Happy St Patrick’s Day: Top 5 Irish Contributions to Horror

St Patrick’s Day – a day when people who hate Guinness drink gallons of the stuff to celebrate a heritage they don’t really have, pour green food colouring into, otherwise, perfectly good beer, and wear a lot of novelty green items (too cynical?). It may surprise many, but Ireland has produced more than just green felt leprechaun top-hats, including its fair share of horror fables, actors, movies, and authors. So join Deadly Movies in a celebration of Ireland’s greatest horror contributions: 

rawhead rex

5. Rawhead Rex (1986): This hysterically bad monster movie isn’t really Irish, at least in origin. Whilst the movie is set and shot in Ireland, Clive Barker’s original short story was set in his native England. But awkward relocating aside (look out for some factual inaccuracies about Roman ruins in Ireland), Rawhead Rex is worthy of the list for it’s sheer hilariousness. The man-in-suit creature effects are laughable for any decade but strangely mesmerising. It’s basically Jason Voorhees running amok in a small Irish farming community.

Gabriel_Byrne_as_Satan

4. Gabriel Byrne: Mr Suarve may be best remembered for his effortlessly cool role in The Usual Suspects (1995), but he’s got a decent horror resume too. Yes we could look at his Nazi Major in The Keep (1983) or his demon fighting priest in Stigmata (1999), but who are we kidding, It’s Byrne’s Satan having a fist fight with Arnie in End of Days (1999 – Byrne’s agent sure went all religious on his ass that year) that qualifies him for the list. “Oh, you think you’re bad, huh? You’re a fucking choir boy compared to me! A CHOIR BOY! ”

Leprechaun

3. The Leprechaun franchise: Yeah, yeah It’s not set in Ireland and famed little person actor Warwick Davies doesn’t even have the decency to be Irish, but whatever, It’s the longest running horror franchise with a famed Irish folklore in the titular role. And let’s face it, it’s probably the horror franchise with the best ever titles: following the boringly named Leprechaun 2 and 3, the franchise took some hallucinates and came up with Leprechaun 4 In Space5 In The Hood, and 6 Back to tha Hood. Brilliant! Oh and just for kicks, WWE (yes as in the pro wrestling outfit) has jumped on board with Lionsgate to produce two future instalments of the franchise.., if it wasn’t wacky enough already.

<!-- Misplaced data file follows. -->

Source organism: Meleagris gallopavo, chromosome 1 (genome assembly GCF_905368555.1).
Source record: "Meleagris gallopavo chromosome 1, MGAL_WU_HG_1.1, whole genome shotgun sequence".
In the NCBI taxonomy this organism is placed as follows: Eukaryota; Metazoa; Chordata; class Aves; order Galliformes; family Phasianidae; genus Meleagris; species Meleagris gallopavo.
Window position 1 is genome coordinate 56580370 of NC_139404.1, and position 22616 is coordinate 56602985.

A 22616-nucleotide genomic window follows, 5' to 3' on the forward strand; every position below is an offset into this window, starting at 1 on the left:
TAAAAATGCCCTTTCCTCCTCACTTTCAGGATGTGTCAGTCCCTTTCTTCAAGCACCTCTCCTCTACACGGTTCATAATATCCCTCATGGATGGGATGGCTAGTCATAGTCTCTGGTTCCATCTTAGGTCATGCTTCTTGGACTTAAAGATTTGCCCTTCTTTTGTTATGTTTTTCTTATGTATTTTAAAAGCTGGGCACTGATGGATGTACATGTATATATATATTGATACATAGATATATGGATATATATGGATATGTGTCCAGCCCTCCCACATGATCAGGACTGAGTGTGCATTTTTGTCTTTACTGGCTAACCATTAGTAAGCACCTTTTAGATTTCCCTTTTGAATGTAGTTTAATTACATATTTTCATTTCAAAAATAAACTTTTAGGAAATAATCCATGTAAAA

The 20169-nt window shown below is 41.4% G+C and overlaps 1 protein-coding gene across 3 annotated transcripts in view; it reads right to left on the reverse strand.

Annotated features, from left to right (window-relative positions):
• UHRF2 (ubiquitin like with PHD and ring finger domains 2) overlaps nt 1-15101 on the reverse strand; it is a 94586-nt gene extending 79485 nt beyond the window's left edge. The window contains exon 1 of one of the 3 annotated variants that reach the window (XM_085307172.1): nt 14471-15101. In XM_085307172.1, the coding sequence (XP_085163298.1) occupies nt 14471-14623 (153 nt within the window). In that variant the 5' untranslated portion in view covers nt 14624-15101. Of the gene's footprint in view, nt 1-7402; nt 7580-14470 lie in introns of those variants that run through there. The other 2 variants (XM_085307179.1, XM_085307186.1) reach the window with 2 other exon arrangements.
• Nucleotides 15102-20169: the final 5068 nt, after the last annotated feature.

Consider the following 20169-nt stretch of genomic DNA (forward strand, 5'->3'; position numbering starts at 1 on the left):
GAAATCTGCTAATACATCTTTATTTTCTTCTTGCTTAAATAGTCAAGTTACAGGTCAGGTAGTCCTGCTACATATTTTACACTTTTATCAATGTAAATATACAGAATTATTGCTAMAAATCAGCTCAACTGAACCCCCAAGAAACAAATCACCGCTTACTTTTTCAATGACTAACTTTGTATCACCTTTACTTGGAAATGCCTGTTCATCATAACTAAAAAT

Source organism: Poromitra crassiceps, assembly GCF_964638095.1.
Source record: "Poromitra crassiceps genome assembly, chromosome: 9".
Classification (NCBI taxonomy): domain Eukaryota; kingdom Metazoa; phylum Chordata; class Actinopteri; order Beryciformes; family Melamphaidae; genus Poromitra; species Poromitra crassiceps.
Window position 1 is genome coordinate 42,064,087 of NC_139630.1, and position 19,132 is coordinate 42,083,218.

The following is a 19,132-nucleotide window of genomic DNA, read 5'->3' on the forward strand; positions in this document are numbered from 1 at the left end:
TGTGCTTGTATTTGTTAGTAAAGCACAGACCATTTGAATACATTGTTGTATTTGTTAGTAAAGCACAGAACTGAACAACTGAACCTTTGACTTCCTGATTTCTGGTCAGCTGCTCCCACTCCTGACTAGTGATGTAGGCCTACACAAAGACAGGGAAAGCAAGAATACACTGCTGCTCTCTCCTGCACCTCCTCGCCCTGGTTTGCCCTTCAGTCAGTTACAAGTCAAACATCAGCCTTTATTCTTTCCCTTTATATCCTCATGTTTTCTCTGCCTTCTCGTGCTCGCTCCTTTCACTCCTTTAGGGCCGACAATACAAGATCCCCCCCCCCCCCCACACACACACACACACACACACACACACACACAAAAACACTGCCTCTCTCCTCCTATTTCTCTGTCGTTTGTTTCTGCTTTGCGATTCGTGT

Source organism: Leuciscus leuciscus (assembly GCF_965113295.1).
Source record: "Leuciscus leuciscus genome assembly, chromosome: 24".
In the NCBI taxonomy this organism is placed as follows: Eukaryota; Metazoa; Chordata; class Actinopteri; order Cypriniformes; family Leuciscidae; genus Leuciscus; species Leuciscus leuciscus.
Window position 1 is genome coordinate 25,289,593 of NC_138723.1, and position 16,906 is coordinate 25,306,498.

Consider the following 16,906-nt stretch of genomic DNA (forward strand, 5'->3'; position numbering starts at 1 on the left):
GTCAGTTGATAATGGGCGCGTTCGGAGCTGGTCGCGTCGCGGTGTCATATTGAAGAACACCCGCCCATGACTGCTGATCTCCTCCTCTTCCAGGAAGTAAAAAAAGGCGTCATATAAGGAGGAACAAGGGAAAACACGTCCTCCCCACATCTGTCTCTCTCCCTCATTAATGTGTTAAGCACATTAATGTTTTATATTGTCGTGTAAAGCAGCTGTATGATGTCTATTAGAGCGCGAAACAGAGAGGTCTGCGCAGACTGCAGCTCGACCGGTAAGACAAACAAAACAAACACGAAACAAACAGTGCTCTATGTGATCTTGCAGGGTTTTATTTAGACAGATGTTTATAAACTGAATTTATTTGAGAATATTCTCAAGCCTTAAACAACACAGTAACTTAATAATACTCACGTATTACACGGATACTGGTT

Bram_Stoker_1906

2. Bram Stoker: Born in Dublin in 1847 and the author of one of horror’s marquee novel, perhaps the marquee novel, Dracula. It’s influence is as influential on film as the bible. Nothing else to say really.

Magee Clockwork orange

1. Patrick Magee: Who? I’ll bloody tell you who, and if you’re a true horror fan you better get ready to raise your pint of Guiness or cheap larger with green food colouring in it. Born in Armagh in Northern Ireland, Magee  is a horror and b-movie journeyman who’s racked up and incredible career list of titles (even more remarkable as he preffered the stage to the screen). Just check this lot out you ungreatful swines: The Masque of the Red Death (1964), The Skull (1965), Die, Monster, Die! (1965), Marat/Sade (1967), The Fiend (1971), A Clockwork Orange (1971), Asylum (1972), Demons of the Mind (1972), And Now the Screaming Starts! (1973), The Monster Club (1980), The Black Cat (1981) and Docteur Jekyll et les Femmes (1981). I mean seriously, that’s incredible!

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2 thoughts on “Happy St Patrick’s Day: Top 5 Irish Contributions to Horror

  1. Phil Fasso says:

    I don’t think it was possible for Amicus to make a portmanteau film without Magee in it. And God bless Amicus for that. Magee was perfectly creepy in everything I’ve ever seen him in.

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